Digitalisation of content challenges legacy media products and contributes to market exit and consolidation across geographical markets. Media market structures are changing continuously, and the observation of increasing market concentration is not at all a new one. Over the last three decades, the Finnish mass media markets have become highly concentrated. Ala-Fossi et al. (forthcoming, 2022) have presented three reasons for that. First, foreign investments used to be strictly limited in Finland, but since the 1990s, the Finnish media policy has not actively aimed at preventing acquisitions or consolidation with any ownership limitations or regulations. Second, indirect tax subsidies, that is, a reduced rate of VAT favouring the largest newspaper publishing companies, may have even accelerated ownership concentration of the news media. Third, there is no special competition legislation for media to prevent ownership concentration or to protect diversity of ownership.
The highest degree of concentration is in radio broadcasting, which is dominated by three key players, public broadcaster Yleisradio Oy, Sanoma Media Finland Oy (part of the Sanoma Group) and Bauer Media Finland Oy (subsidiary of German Bauer Media Group). The two largest companies collect approximately four-fifths of all revenues of commercial radio stations in Finland. The three largest players in terrestrial television broadcasting are Yleisradio Oy, commercial broadcasters Sanoma Media Finland Oy and MTV Oy (a subsidiary of a Swedish multinational telecommunications company Telia Company Ab). Other television broadcasters include subsidiaries of international media groups like Warner Bros. Discovery and The Walt Disney Company Ltd. At the national level, newspaper ownership is slightly less concentrated than radio or television broadcasting (Ala-Fossi et al., 2020; Manninen & Hjerppe, 2021).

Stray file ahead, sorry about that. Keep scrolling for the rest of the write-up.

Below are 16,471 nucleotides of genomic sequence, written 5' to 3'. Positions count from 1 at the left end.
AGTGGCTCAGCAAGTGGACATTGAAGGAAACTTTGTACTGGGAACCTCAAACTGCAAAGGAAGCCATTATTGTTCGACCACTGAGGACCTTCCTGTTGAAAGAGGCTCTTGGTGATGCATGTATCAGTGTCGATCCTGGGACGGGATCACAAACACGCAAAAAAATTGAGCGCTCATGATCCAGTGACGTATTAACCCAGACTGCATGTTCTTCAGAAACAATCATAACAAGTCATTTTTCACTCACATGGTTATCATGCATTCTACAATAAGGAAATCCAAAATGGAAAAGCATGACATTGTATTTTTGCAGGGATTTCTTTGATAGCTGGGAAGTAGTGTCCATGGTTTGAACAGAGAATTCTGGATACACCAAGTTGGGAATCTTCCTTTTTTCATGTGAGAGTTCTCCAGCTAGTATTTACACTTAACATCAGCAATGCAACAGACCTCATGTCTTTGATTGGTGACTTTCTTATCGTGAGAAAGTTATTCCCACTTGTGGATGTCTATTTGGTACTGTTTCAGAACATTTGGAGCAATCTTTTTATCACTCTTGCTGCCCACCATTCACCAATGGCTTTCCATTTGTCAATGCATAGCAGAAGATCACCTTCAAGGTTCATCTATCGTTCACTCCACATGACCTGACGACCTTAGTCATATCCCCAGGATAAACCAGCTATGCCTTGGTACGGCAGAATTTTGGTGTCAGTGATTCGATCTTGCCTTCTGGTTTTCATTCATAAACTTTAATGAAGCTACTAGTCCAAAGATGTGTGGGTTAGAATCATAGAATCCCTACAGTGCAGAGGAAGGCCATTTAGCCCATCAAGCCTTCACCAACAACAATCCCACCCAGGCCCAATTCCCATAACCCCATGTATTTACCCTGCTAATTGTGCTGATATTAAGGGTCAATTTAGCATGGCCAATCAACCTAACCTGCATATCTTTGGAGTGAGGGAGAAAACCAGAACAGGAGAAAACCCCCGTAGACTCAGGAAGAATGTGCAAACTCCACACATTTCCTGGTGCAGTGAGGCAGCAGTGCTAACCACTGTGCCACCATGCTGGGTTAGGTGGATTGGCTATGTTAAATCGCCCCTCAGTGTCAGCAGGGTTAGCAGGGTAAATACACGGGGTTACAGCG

Nonetheless, it is the newspaper publishing that is presently characterised by frequent mergers and consolidation. When assessing the concentration of ownership of newspapers or, more broadly, print news media, one must be considered when assessing the structure of the markets. Only a few newspaper titles, including tabloids, can be classified as national and newspaper publishing markets are divided to several regional markets that are characterised by relatively large enterprises publishing one or several newspapers with predominantly regional circulation. With concentration and consolidation, most of the regional newspaper companies have reached a monopoly-like position in their markets, as they own the majority or all the local papers and free-sheets in the surrounding area (Björkroth & Grönlund, 2021). In 2021, the Keskisuomalainen Group owned almost a third (31%) of 234 member publications of the News Media Finland (NMF). The five largest newspaper publishing companies, measured by number of titles (including Keskisuomalainen Oyj, Sanoma Oyj, Hilla Group Oyj, Kaleva Oy and TS-Yhtymä Oy), owned more than half (59%) of all member titles of the NMF.